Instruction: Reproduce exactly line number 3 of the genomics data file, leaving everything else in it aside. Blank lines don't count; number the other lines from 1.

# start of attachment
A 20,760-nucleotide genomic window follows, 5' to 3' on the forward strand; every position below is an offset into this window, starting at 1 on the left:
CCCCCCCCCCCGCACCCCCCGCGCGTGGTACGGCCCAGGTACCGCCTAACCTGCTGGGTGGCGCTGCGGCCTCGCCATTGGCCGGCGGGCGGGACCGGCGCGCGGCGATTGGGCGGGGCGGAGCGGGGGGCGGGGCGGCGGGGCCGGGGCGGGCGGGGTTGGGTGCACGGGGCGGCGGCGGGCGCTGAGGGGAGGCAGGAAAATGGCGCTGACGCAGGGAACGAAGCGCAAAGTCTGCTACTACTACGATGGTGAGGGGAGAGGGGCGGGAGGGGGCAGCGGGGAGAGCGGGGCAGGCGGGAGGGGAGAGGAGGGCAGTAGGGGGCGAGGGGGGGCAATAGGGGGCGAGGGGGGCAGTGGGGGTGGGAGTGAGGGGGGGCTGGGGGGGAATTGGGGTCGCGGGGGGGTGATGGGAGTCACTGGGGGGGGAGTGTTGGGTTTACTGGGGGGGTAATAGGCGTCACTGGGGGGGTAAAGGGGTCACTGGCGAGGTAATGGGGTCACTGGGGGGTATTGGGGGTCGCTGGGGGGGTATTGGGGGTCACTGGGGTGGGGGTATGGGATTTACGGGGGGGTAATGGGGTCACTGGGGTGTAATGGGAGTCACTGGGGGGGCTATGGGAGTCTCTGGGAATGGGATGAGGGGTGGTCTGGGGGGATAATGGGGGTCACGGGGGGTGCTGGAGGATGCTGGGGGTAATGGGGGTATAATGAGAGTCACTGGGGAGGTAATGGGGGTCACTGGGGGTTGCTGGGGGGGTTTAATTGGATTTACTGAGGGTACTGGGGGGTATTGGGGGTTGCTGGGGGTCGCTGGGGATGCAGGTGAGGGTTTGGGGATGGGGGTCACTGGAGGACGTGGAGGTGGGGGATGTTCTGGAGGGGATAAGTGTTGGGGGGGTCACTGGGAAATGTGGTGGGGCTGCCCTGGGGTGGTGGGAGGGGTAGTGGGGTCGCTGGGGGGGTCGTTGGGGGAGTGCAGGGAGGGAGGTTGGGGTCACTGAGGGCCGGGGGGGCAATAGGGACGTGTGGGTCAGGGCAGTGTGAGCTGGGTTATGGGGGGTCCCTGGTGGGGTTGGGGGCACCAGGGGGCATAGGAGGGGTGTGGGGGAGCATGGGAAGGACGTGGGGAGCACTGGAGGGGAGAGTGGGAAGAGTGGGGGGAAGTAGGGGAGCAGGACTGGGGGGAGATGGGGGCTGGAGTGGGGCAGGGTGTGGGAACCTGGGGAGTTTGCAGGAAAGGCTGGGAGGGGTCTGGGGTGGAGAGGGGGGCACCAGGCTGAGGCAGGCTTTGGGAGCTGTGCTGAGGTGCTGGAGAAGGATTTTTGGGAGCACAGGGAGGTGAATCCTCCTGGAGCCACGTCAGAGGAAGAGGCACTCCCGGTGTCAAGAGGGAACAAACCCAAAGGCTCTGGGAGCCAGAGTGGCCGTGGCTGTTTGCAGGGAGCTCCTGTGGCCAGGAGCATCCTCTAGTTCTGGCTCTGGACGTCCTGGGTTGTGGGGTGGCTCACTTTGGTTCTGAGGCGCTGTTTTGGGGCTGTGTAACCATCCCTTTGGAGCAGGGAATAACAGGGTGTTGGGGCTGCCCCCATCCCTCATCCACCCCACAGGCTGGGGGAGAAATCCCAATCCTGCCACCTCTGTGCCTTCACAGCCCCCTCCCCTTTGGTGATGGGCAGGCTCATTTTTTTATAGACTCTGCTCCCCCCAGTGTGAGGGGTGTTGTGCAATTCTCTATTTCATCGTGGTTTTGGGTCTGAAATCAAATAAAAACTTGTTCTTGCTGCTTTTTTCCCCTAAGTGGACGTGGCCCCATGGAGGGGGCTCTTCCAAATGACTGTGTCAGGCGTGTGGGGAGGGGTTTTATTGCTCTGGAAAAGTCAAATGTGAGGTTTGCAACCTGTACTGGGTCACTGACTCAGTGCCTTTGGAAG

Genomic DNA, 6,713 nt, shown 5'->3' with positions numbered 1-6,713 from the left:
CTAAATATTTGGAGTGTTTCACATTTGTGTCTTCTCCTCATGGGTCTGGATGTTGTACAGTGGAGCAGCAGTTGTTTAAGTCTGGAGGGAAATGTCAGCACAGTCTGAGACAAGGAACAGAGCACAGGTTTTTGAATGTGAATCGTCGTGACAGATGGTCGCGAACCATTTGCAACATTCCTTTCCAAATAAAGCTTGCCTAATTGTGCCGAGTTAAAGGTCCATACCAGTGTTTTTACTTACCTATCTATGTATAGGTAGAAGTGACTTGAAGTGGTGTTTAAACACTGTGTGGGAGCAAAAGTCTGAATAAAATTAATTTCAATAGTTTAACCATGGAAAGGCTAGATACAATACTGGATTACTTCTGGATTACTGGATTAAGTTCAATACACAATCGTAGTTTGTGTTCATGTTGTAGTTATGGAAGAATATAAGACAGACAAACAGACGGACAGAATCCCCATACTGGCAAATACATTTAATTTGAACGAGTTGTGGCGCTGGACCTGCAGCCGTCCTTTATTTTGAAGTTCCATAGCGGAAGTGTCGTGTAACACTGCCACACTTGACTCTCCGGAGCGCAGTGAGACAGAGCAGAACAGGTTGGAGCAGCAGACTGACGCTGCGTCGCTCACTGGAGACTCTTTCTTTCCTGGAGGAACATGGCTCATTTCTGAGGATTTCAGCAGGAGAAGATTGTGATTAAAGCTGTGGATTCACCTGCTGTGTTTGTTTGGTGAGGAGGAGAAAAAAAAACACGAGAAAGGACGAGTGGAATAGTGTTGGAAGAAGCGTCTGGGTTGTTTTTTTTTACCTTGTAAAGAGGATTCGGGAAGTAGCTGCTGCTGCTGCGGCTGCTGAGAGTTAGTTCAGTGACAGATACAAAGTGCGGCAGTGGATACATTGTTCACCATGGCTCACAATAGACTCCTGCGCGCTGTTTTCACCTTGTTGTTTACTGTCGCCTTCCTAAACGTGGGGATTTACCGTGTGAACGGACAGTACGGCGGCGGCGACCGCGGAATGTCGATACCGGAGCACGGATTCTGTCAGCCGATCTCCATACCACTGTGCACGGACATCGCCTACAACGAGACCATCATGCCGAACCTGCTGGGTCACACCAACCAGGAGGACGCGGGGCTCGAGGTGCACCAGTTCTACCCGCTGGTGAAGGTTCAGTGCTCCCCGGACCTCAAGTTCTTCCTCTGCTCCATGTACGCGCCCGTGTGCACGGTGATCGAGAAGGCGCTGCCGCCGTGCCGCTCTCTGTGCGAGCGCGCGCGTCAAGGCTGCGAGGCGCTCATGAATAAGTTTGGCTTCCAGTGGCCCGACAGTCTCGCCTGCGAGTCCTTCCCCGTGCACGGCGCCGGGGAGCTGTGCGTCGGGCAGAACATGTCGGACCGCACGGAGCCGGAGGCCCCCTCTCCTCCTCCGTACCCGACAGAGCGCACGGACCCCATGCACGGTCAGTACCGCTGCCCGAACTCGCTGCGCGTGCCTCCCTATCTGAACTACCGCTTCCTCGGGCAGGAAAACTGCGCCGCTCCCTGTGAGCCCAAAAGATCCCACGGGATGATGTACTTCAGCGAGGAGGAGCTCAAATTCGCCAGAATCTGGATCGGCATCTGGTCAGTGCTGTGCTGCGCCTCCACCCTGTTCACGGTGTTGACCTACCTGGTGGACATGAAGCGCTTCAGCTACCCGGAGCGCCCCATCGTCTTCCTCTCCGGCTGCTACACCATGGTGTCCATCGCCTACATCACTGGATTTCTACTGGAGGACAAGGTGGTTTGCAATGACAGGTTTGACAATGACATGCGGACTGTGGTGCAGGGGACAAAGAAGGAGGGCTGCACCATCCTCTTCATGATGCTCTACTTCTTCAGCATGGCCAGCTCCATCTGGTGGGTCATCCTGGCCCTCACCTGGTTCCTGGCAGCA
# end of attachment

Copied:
Genomic DNA, 6,713 nt, shown 5'->3' with positions numbered 1-6,713 from the left: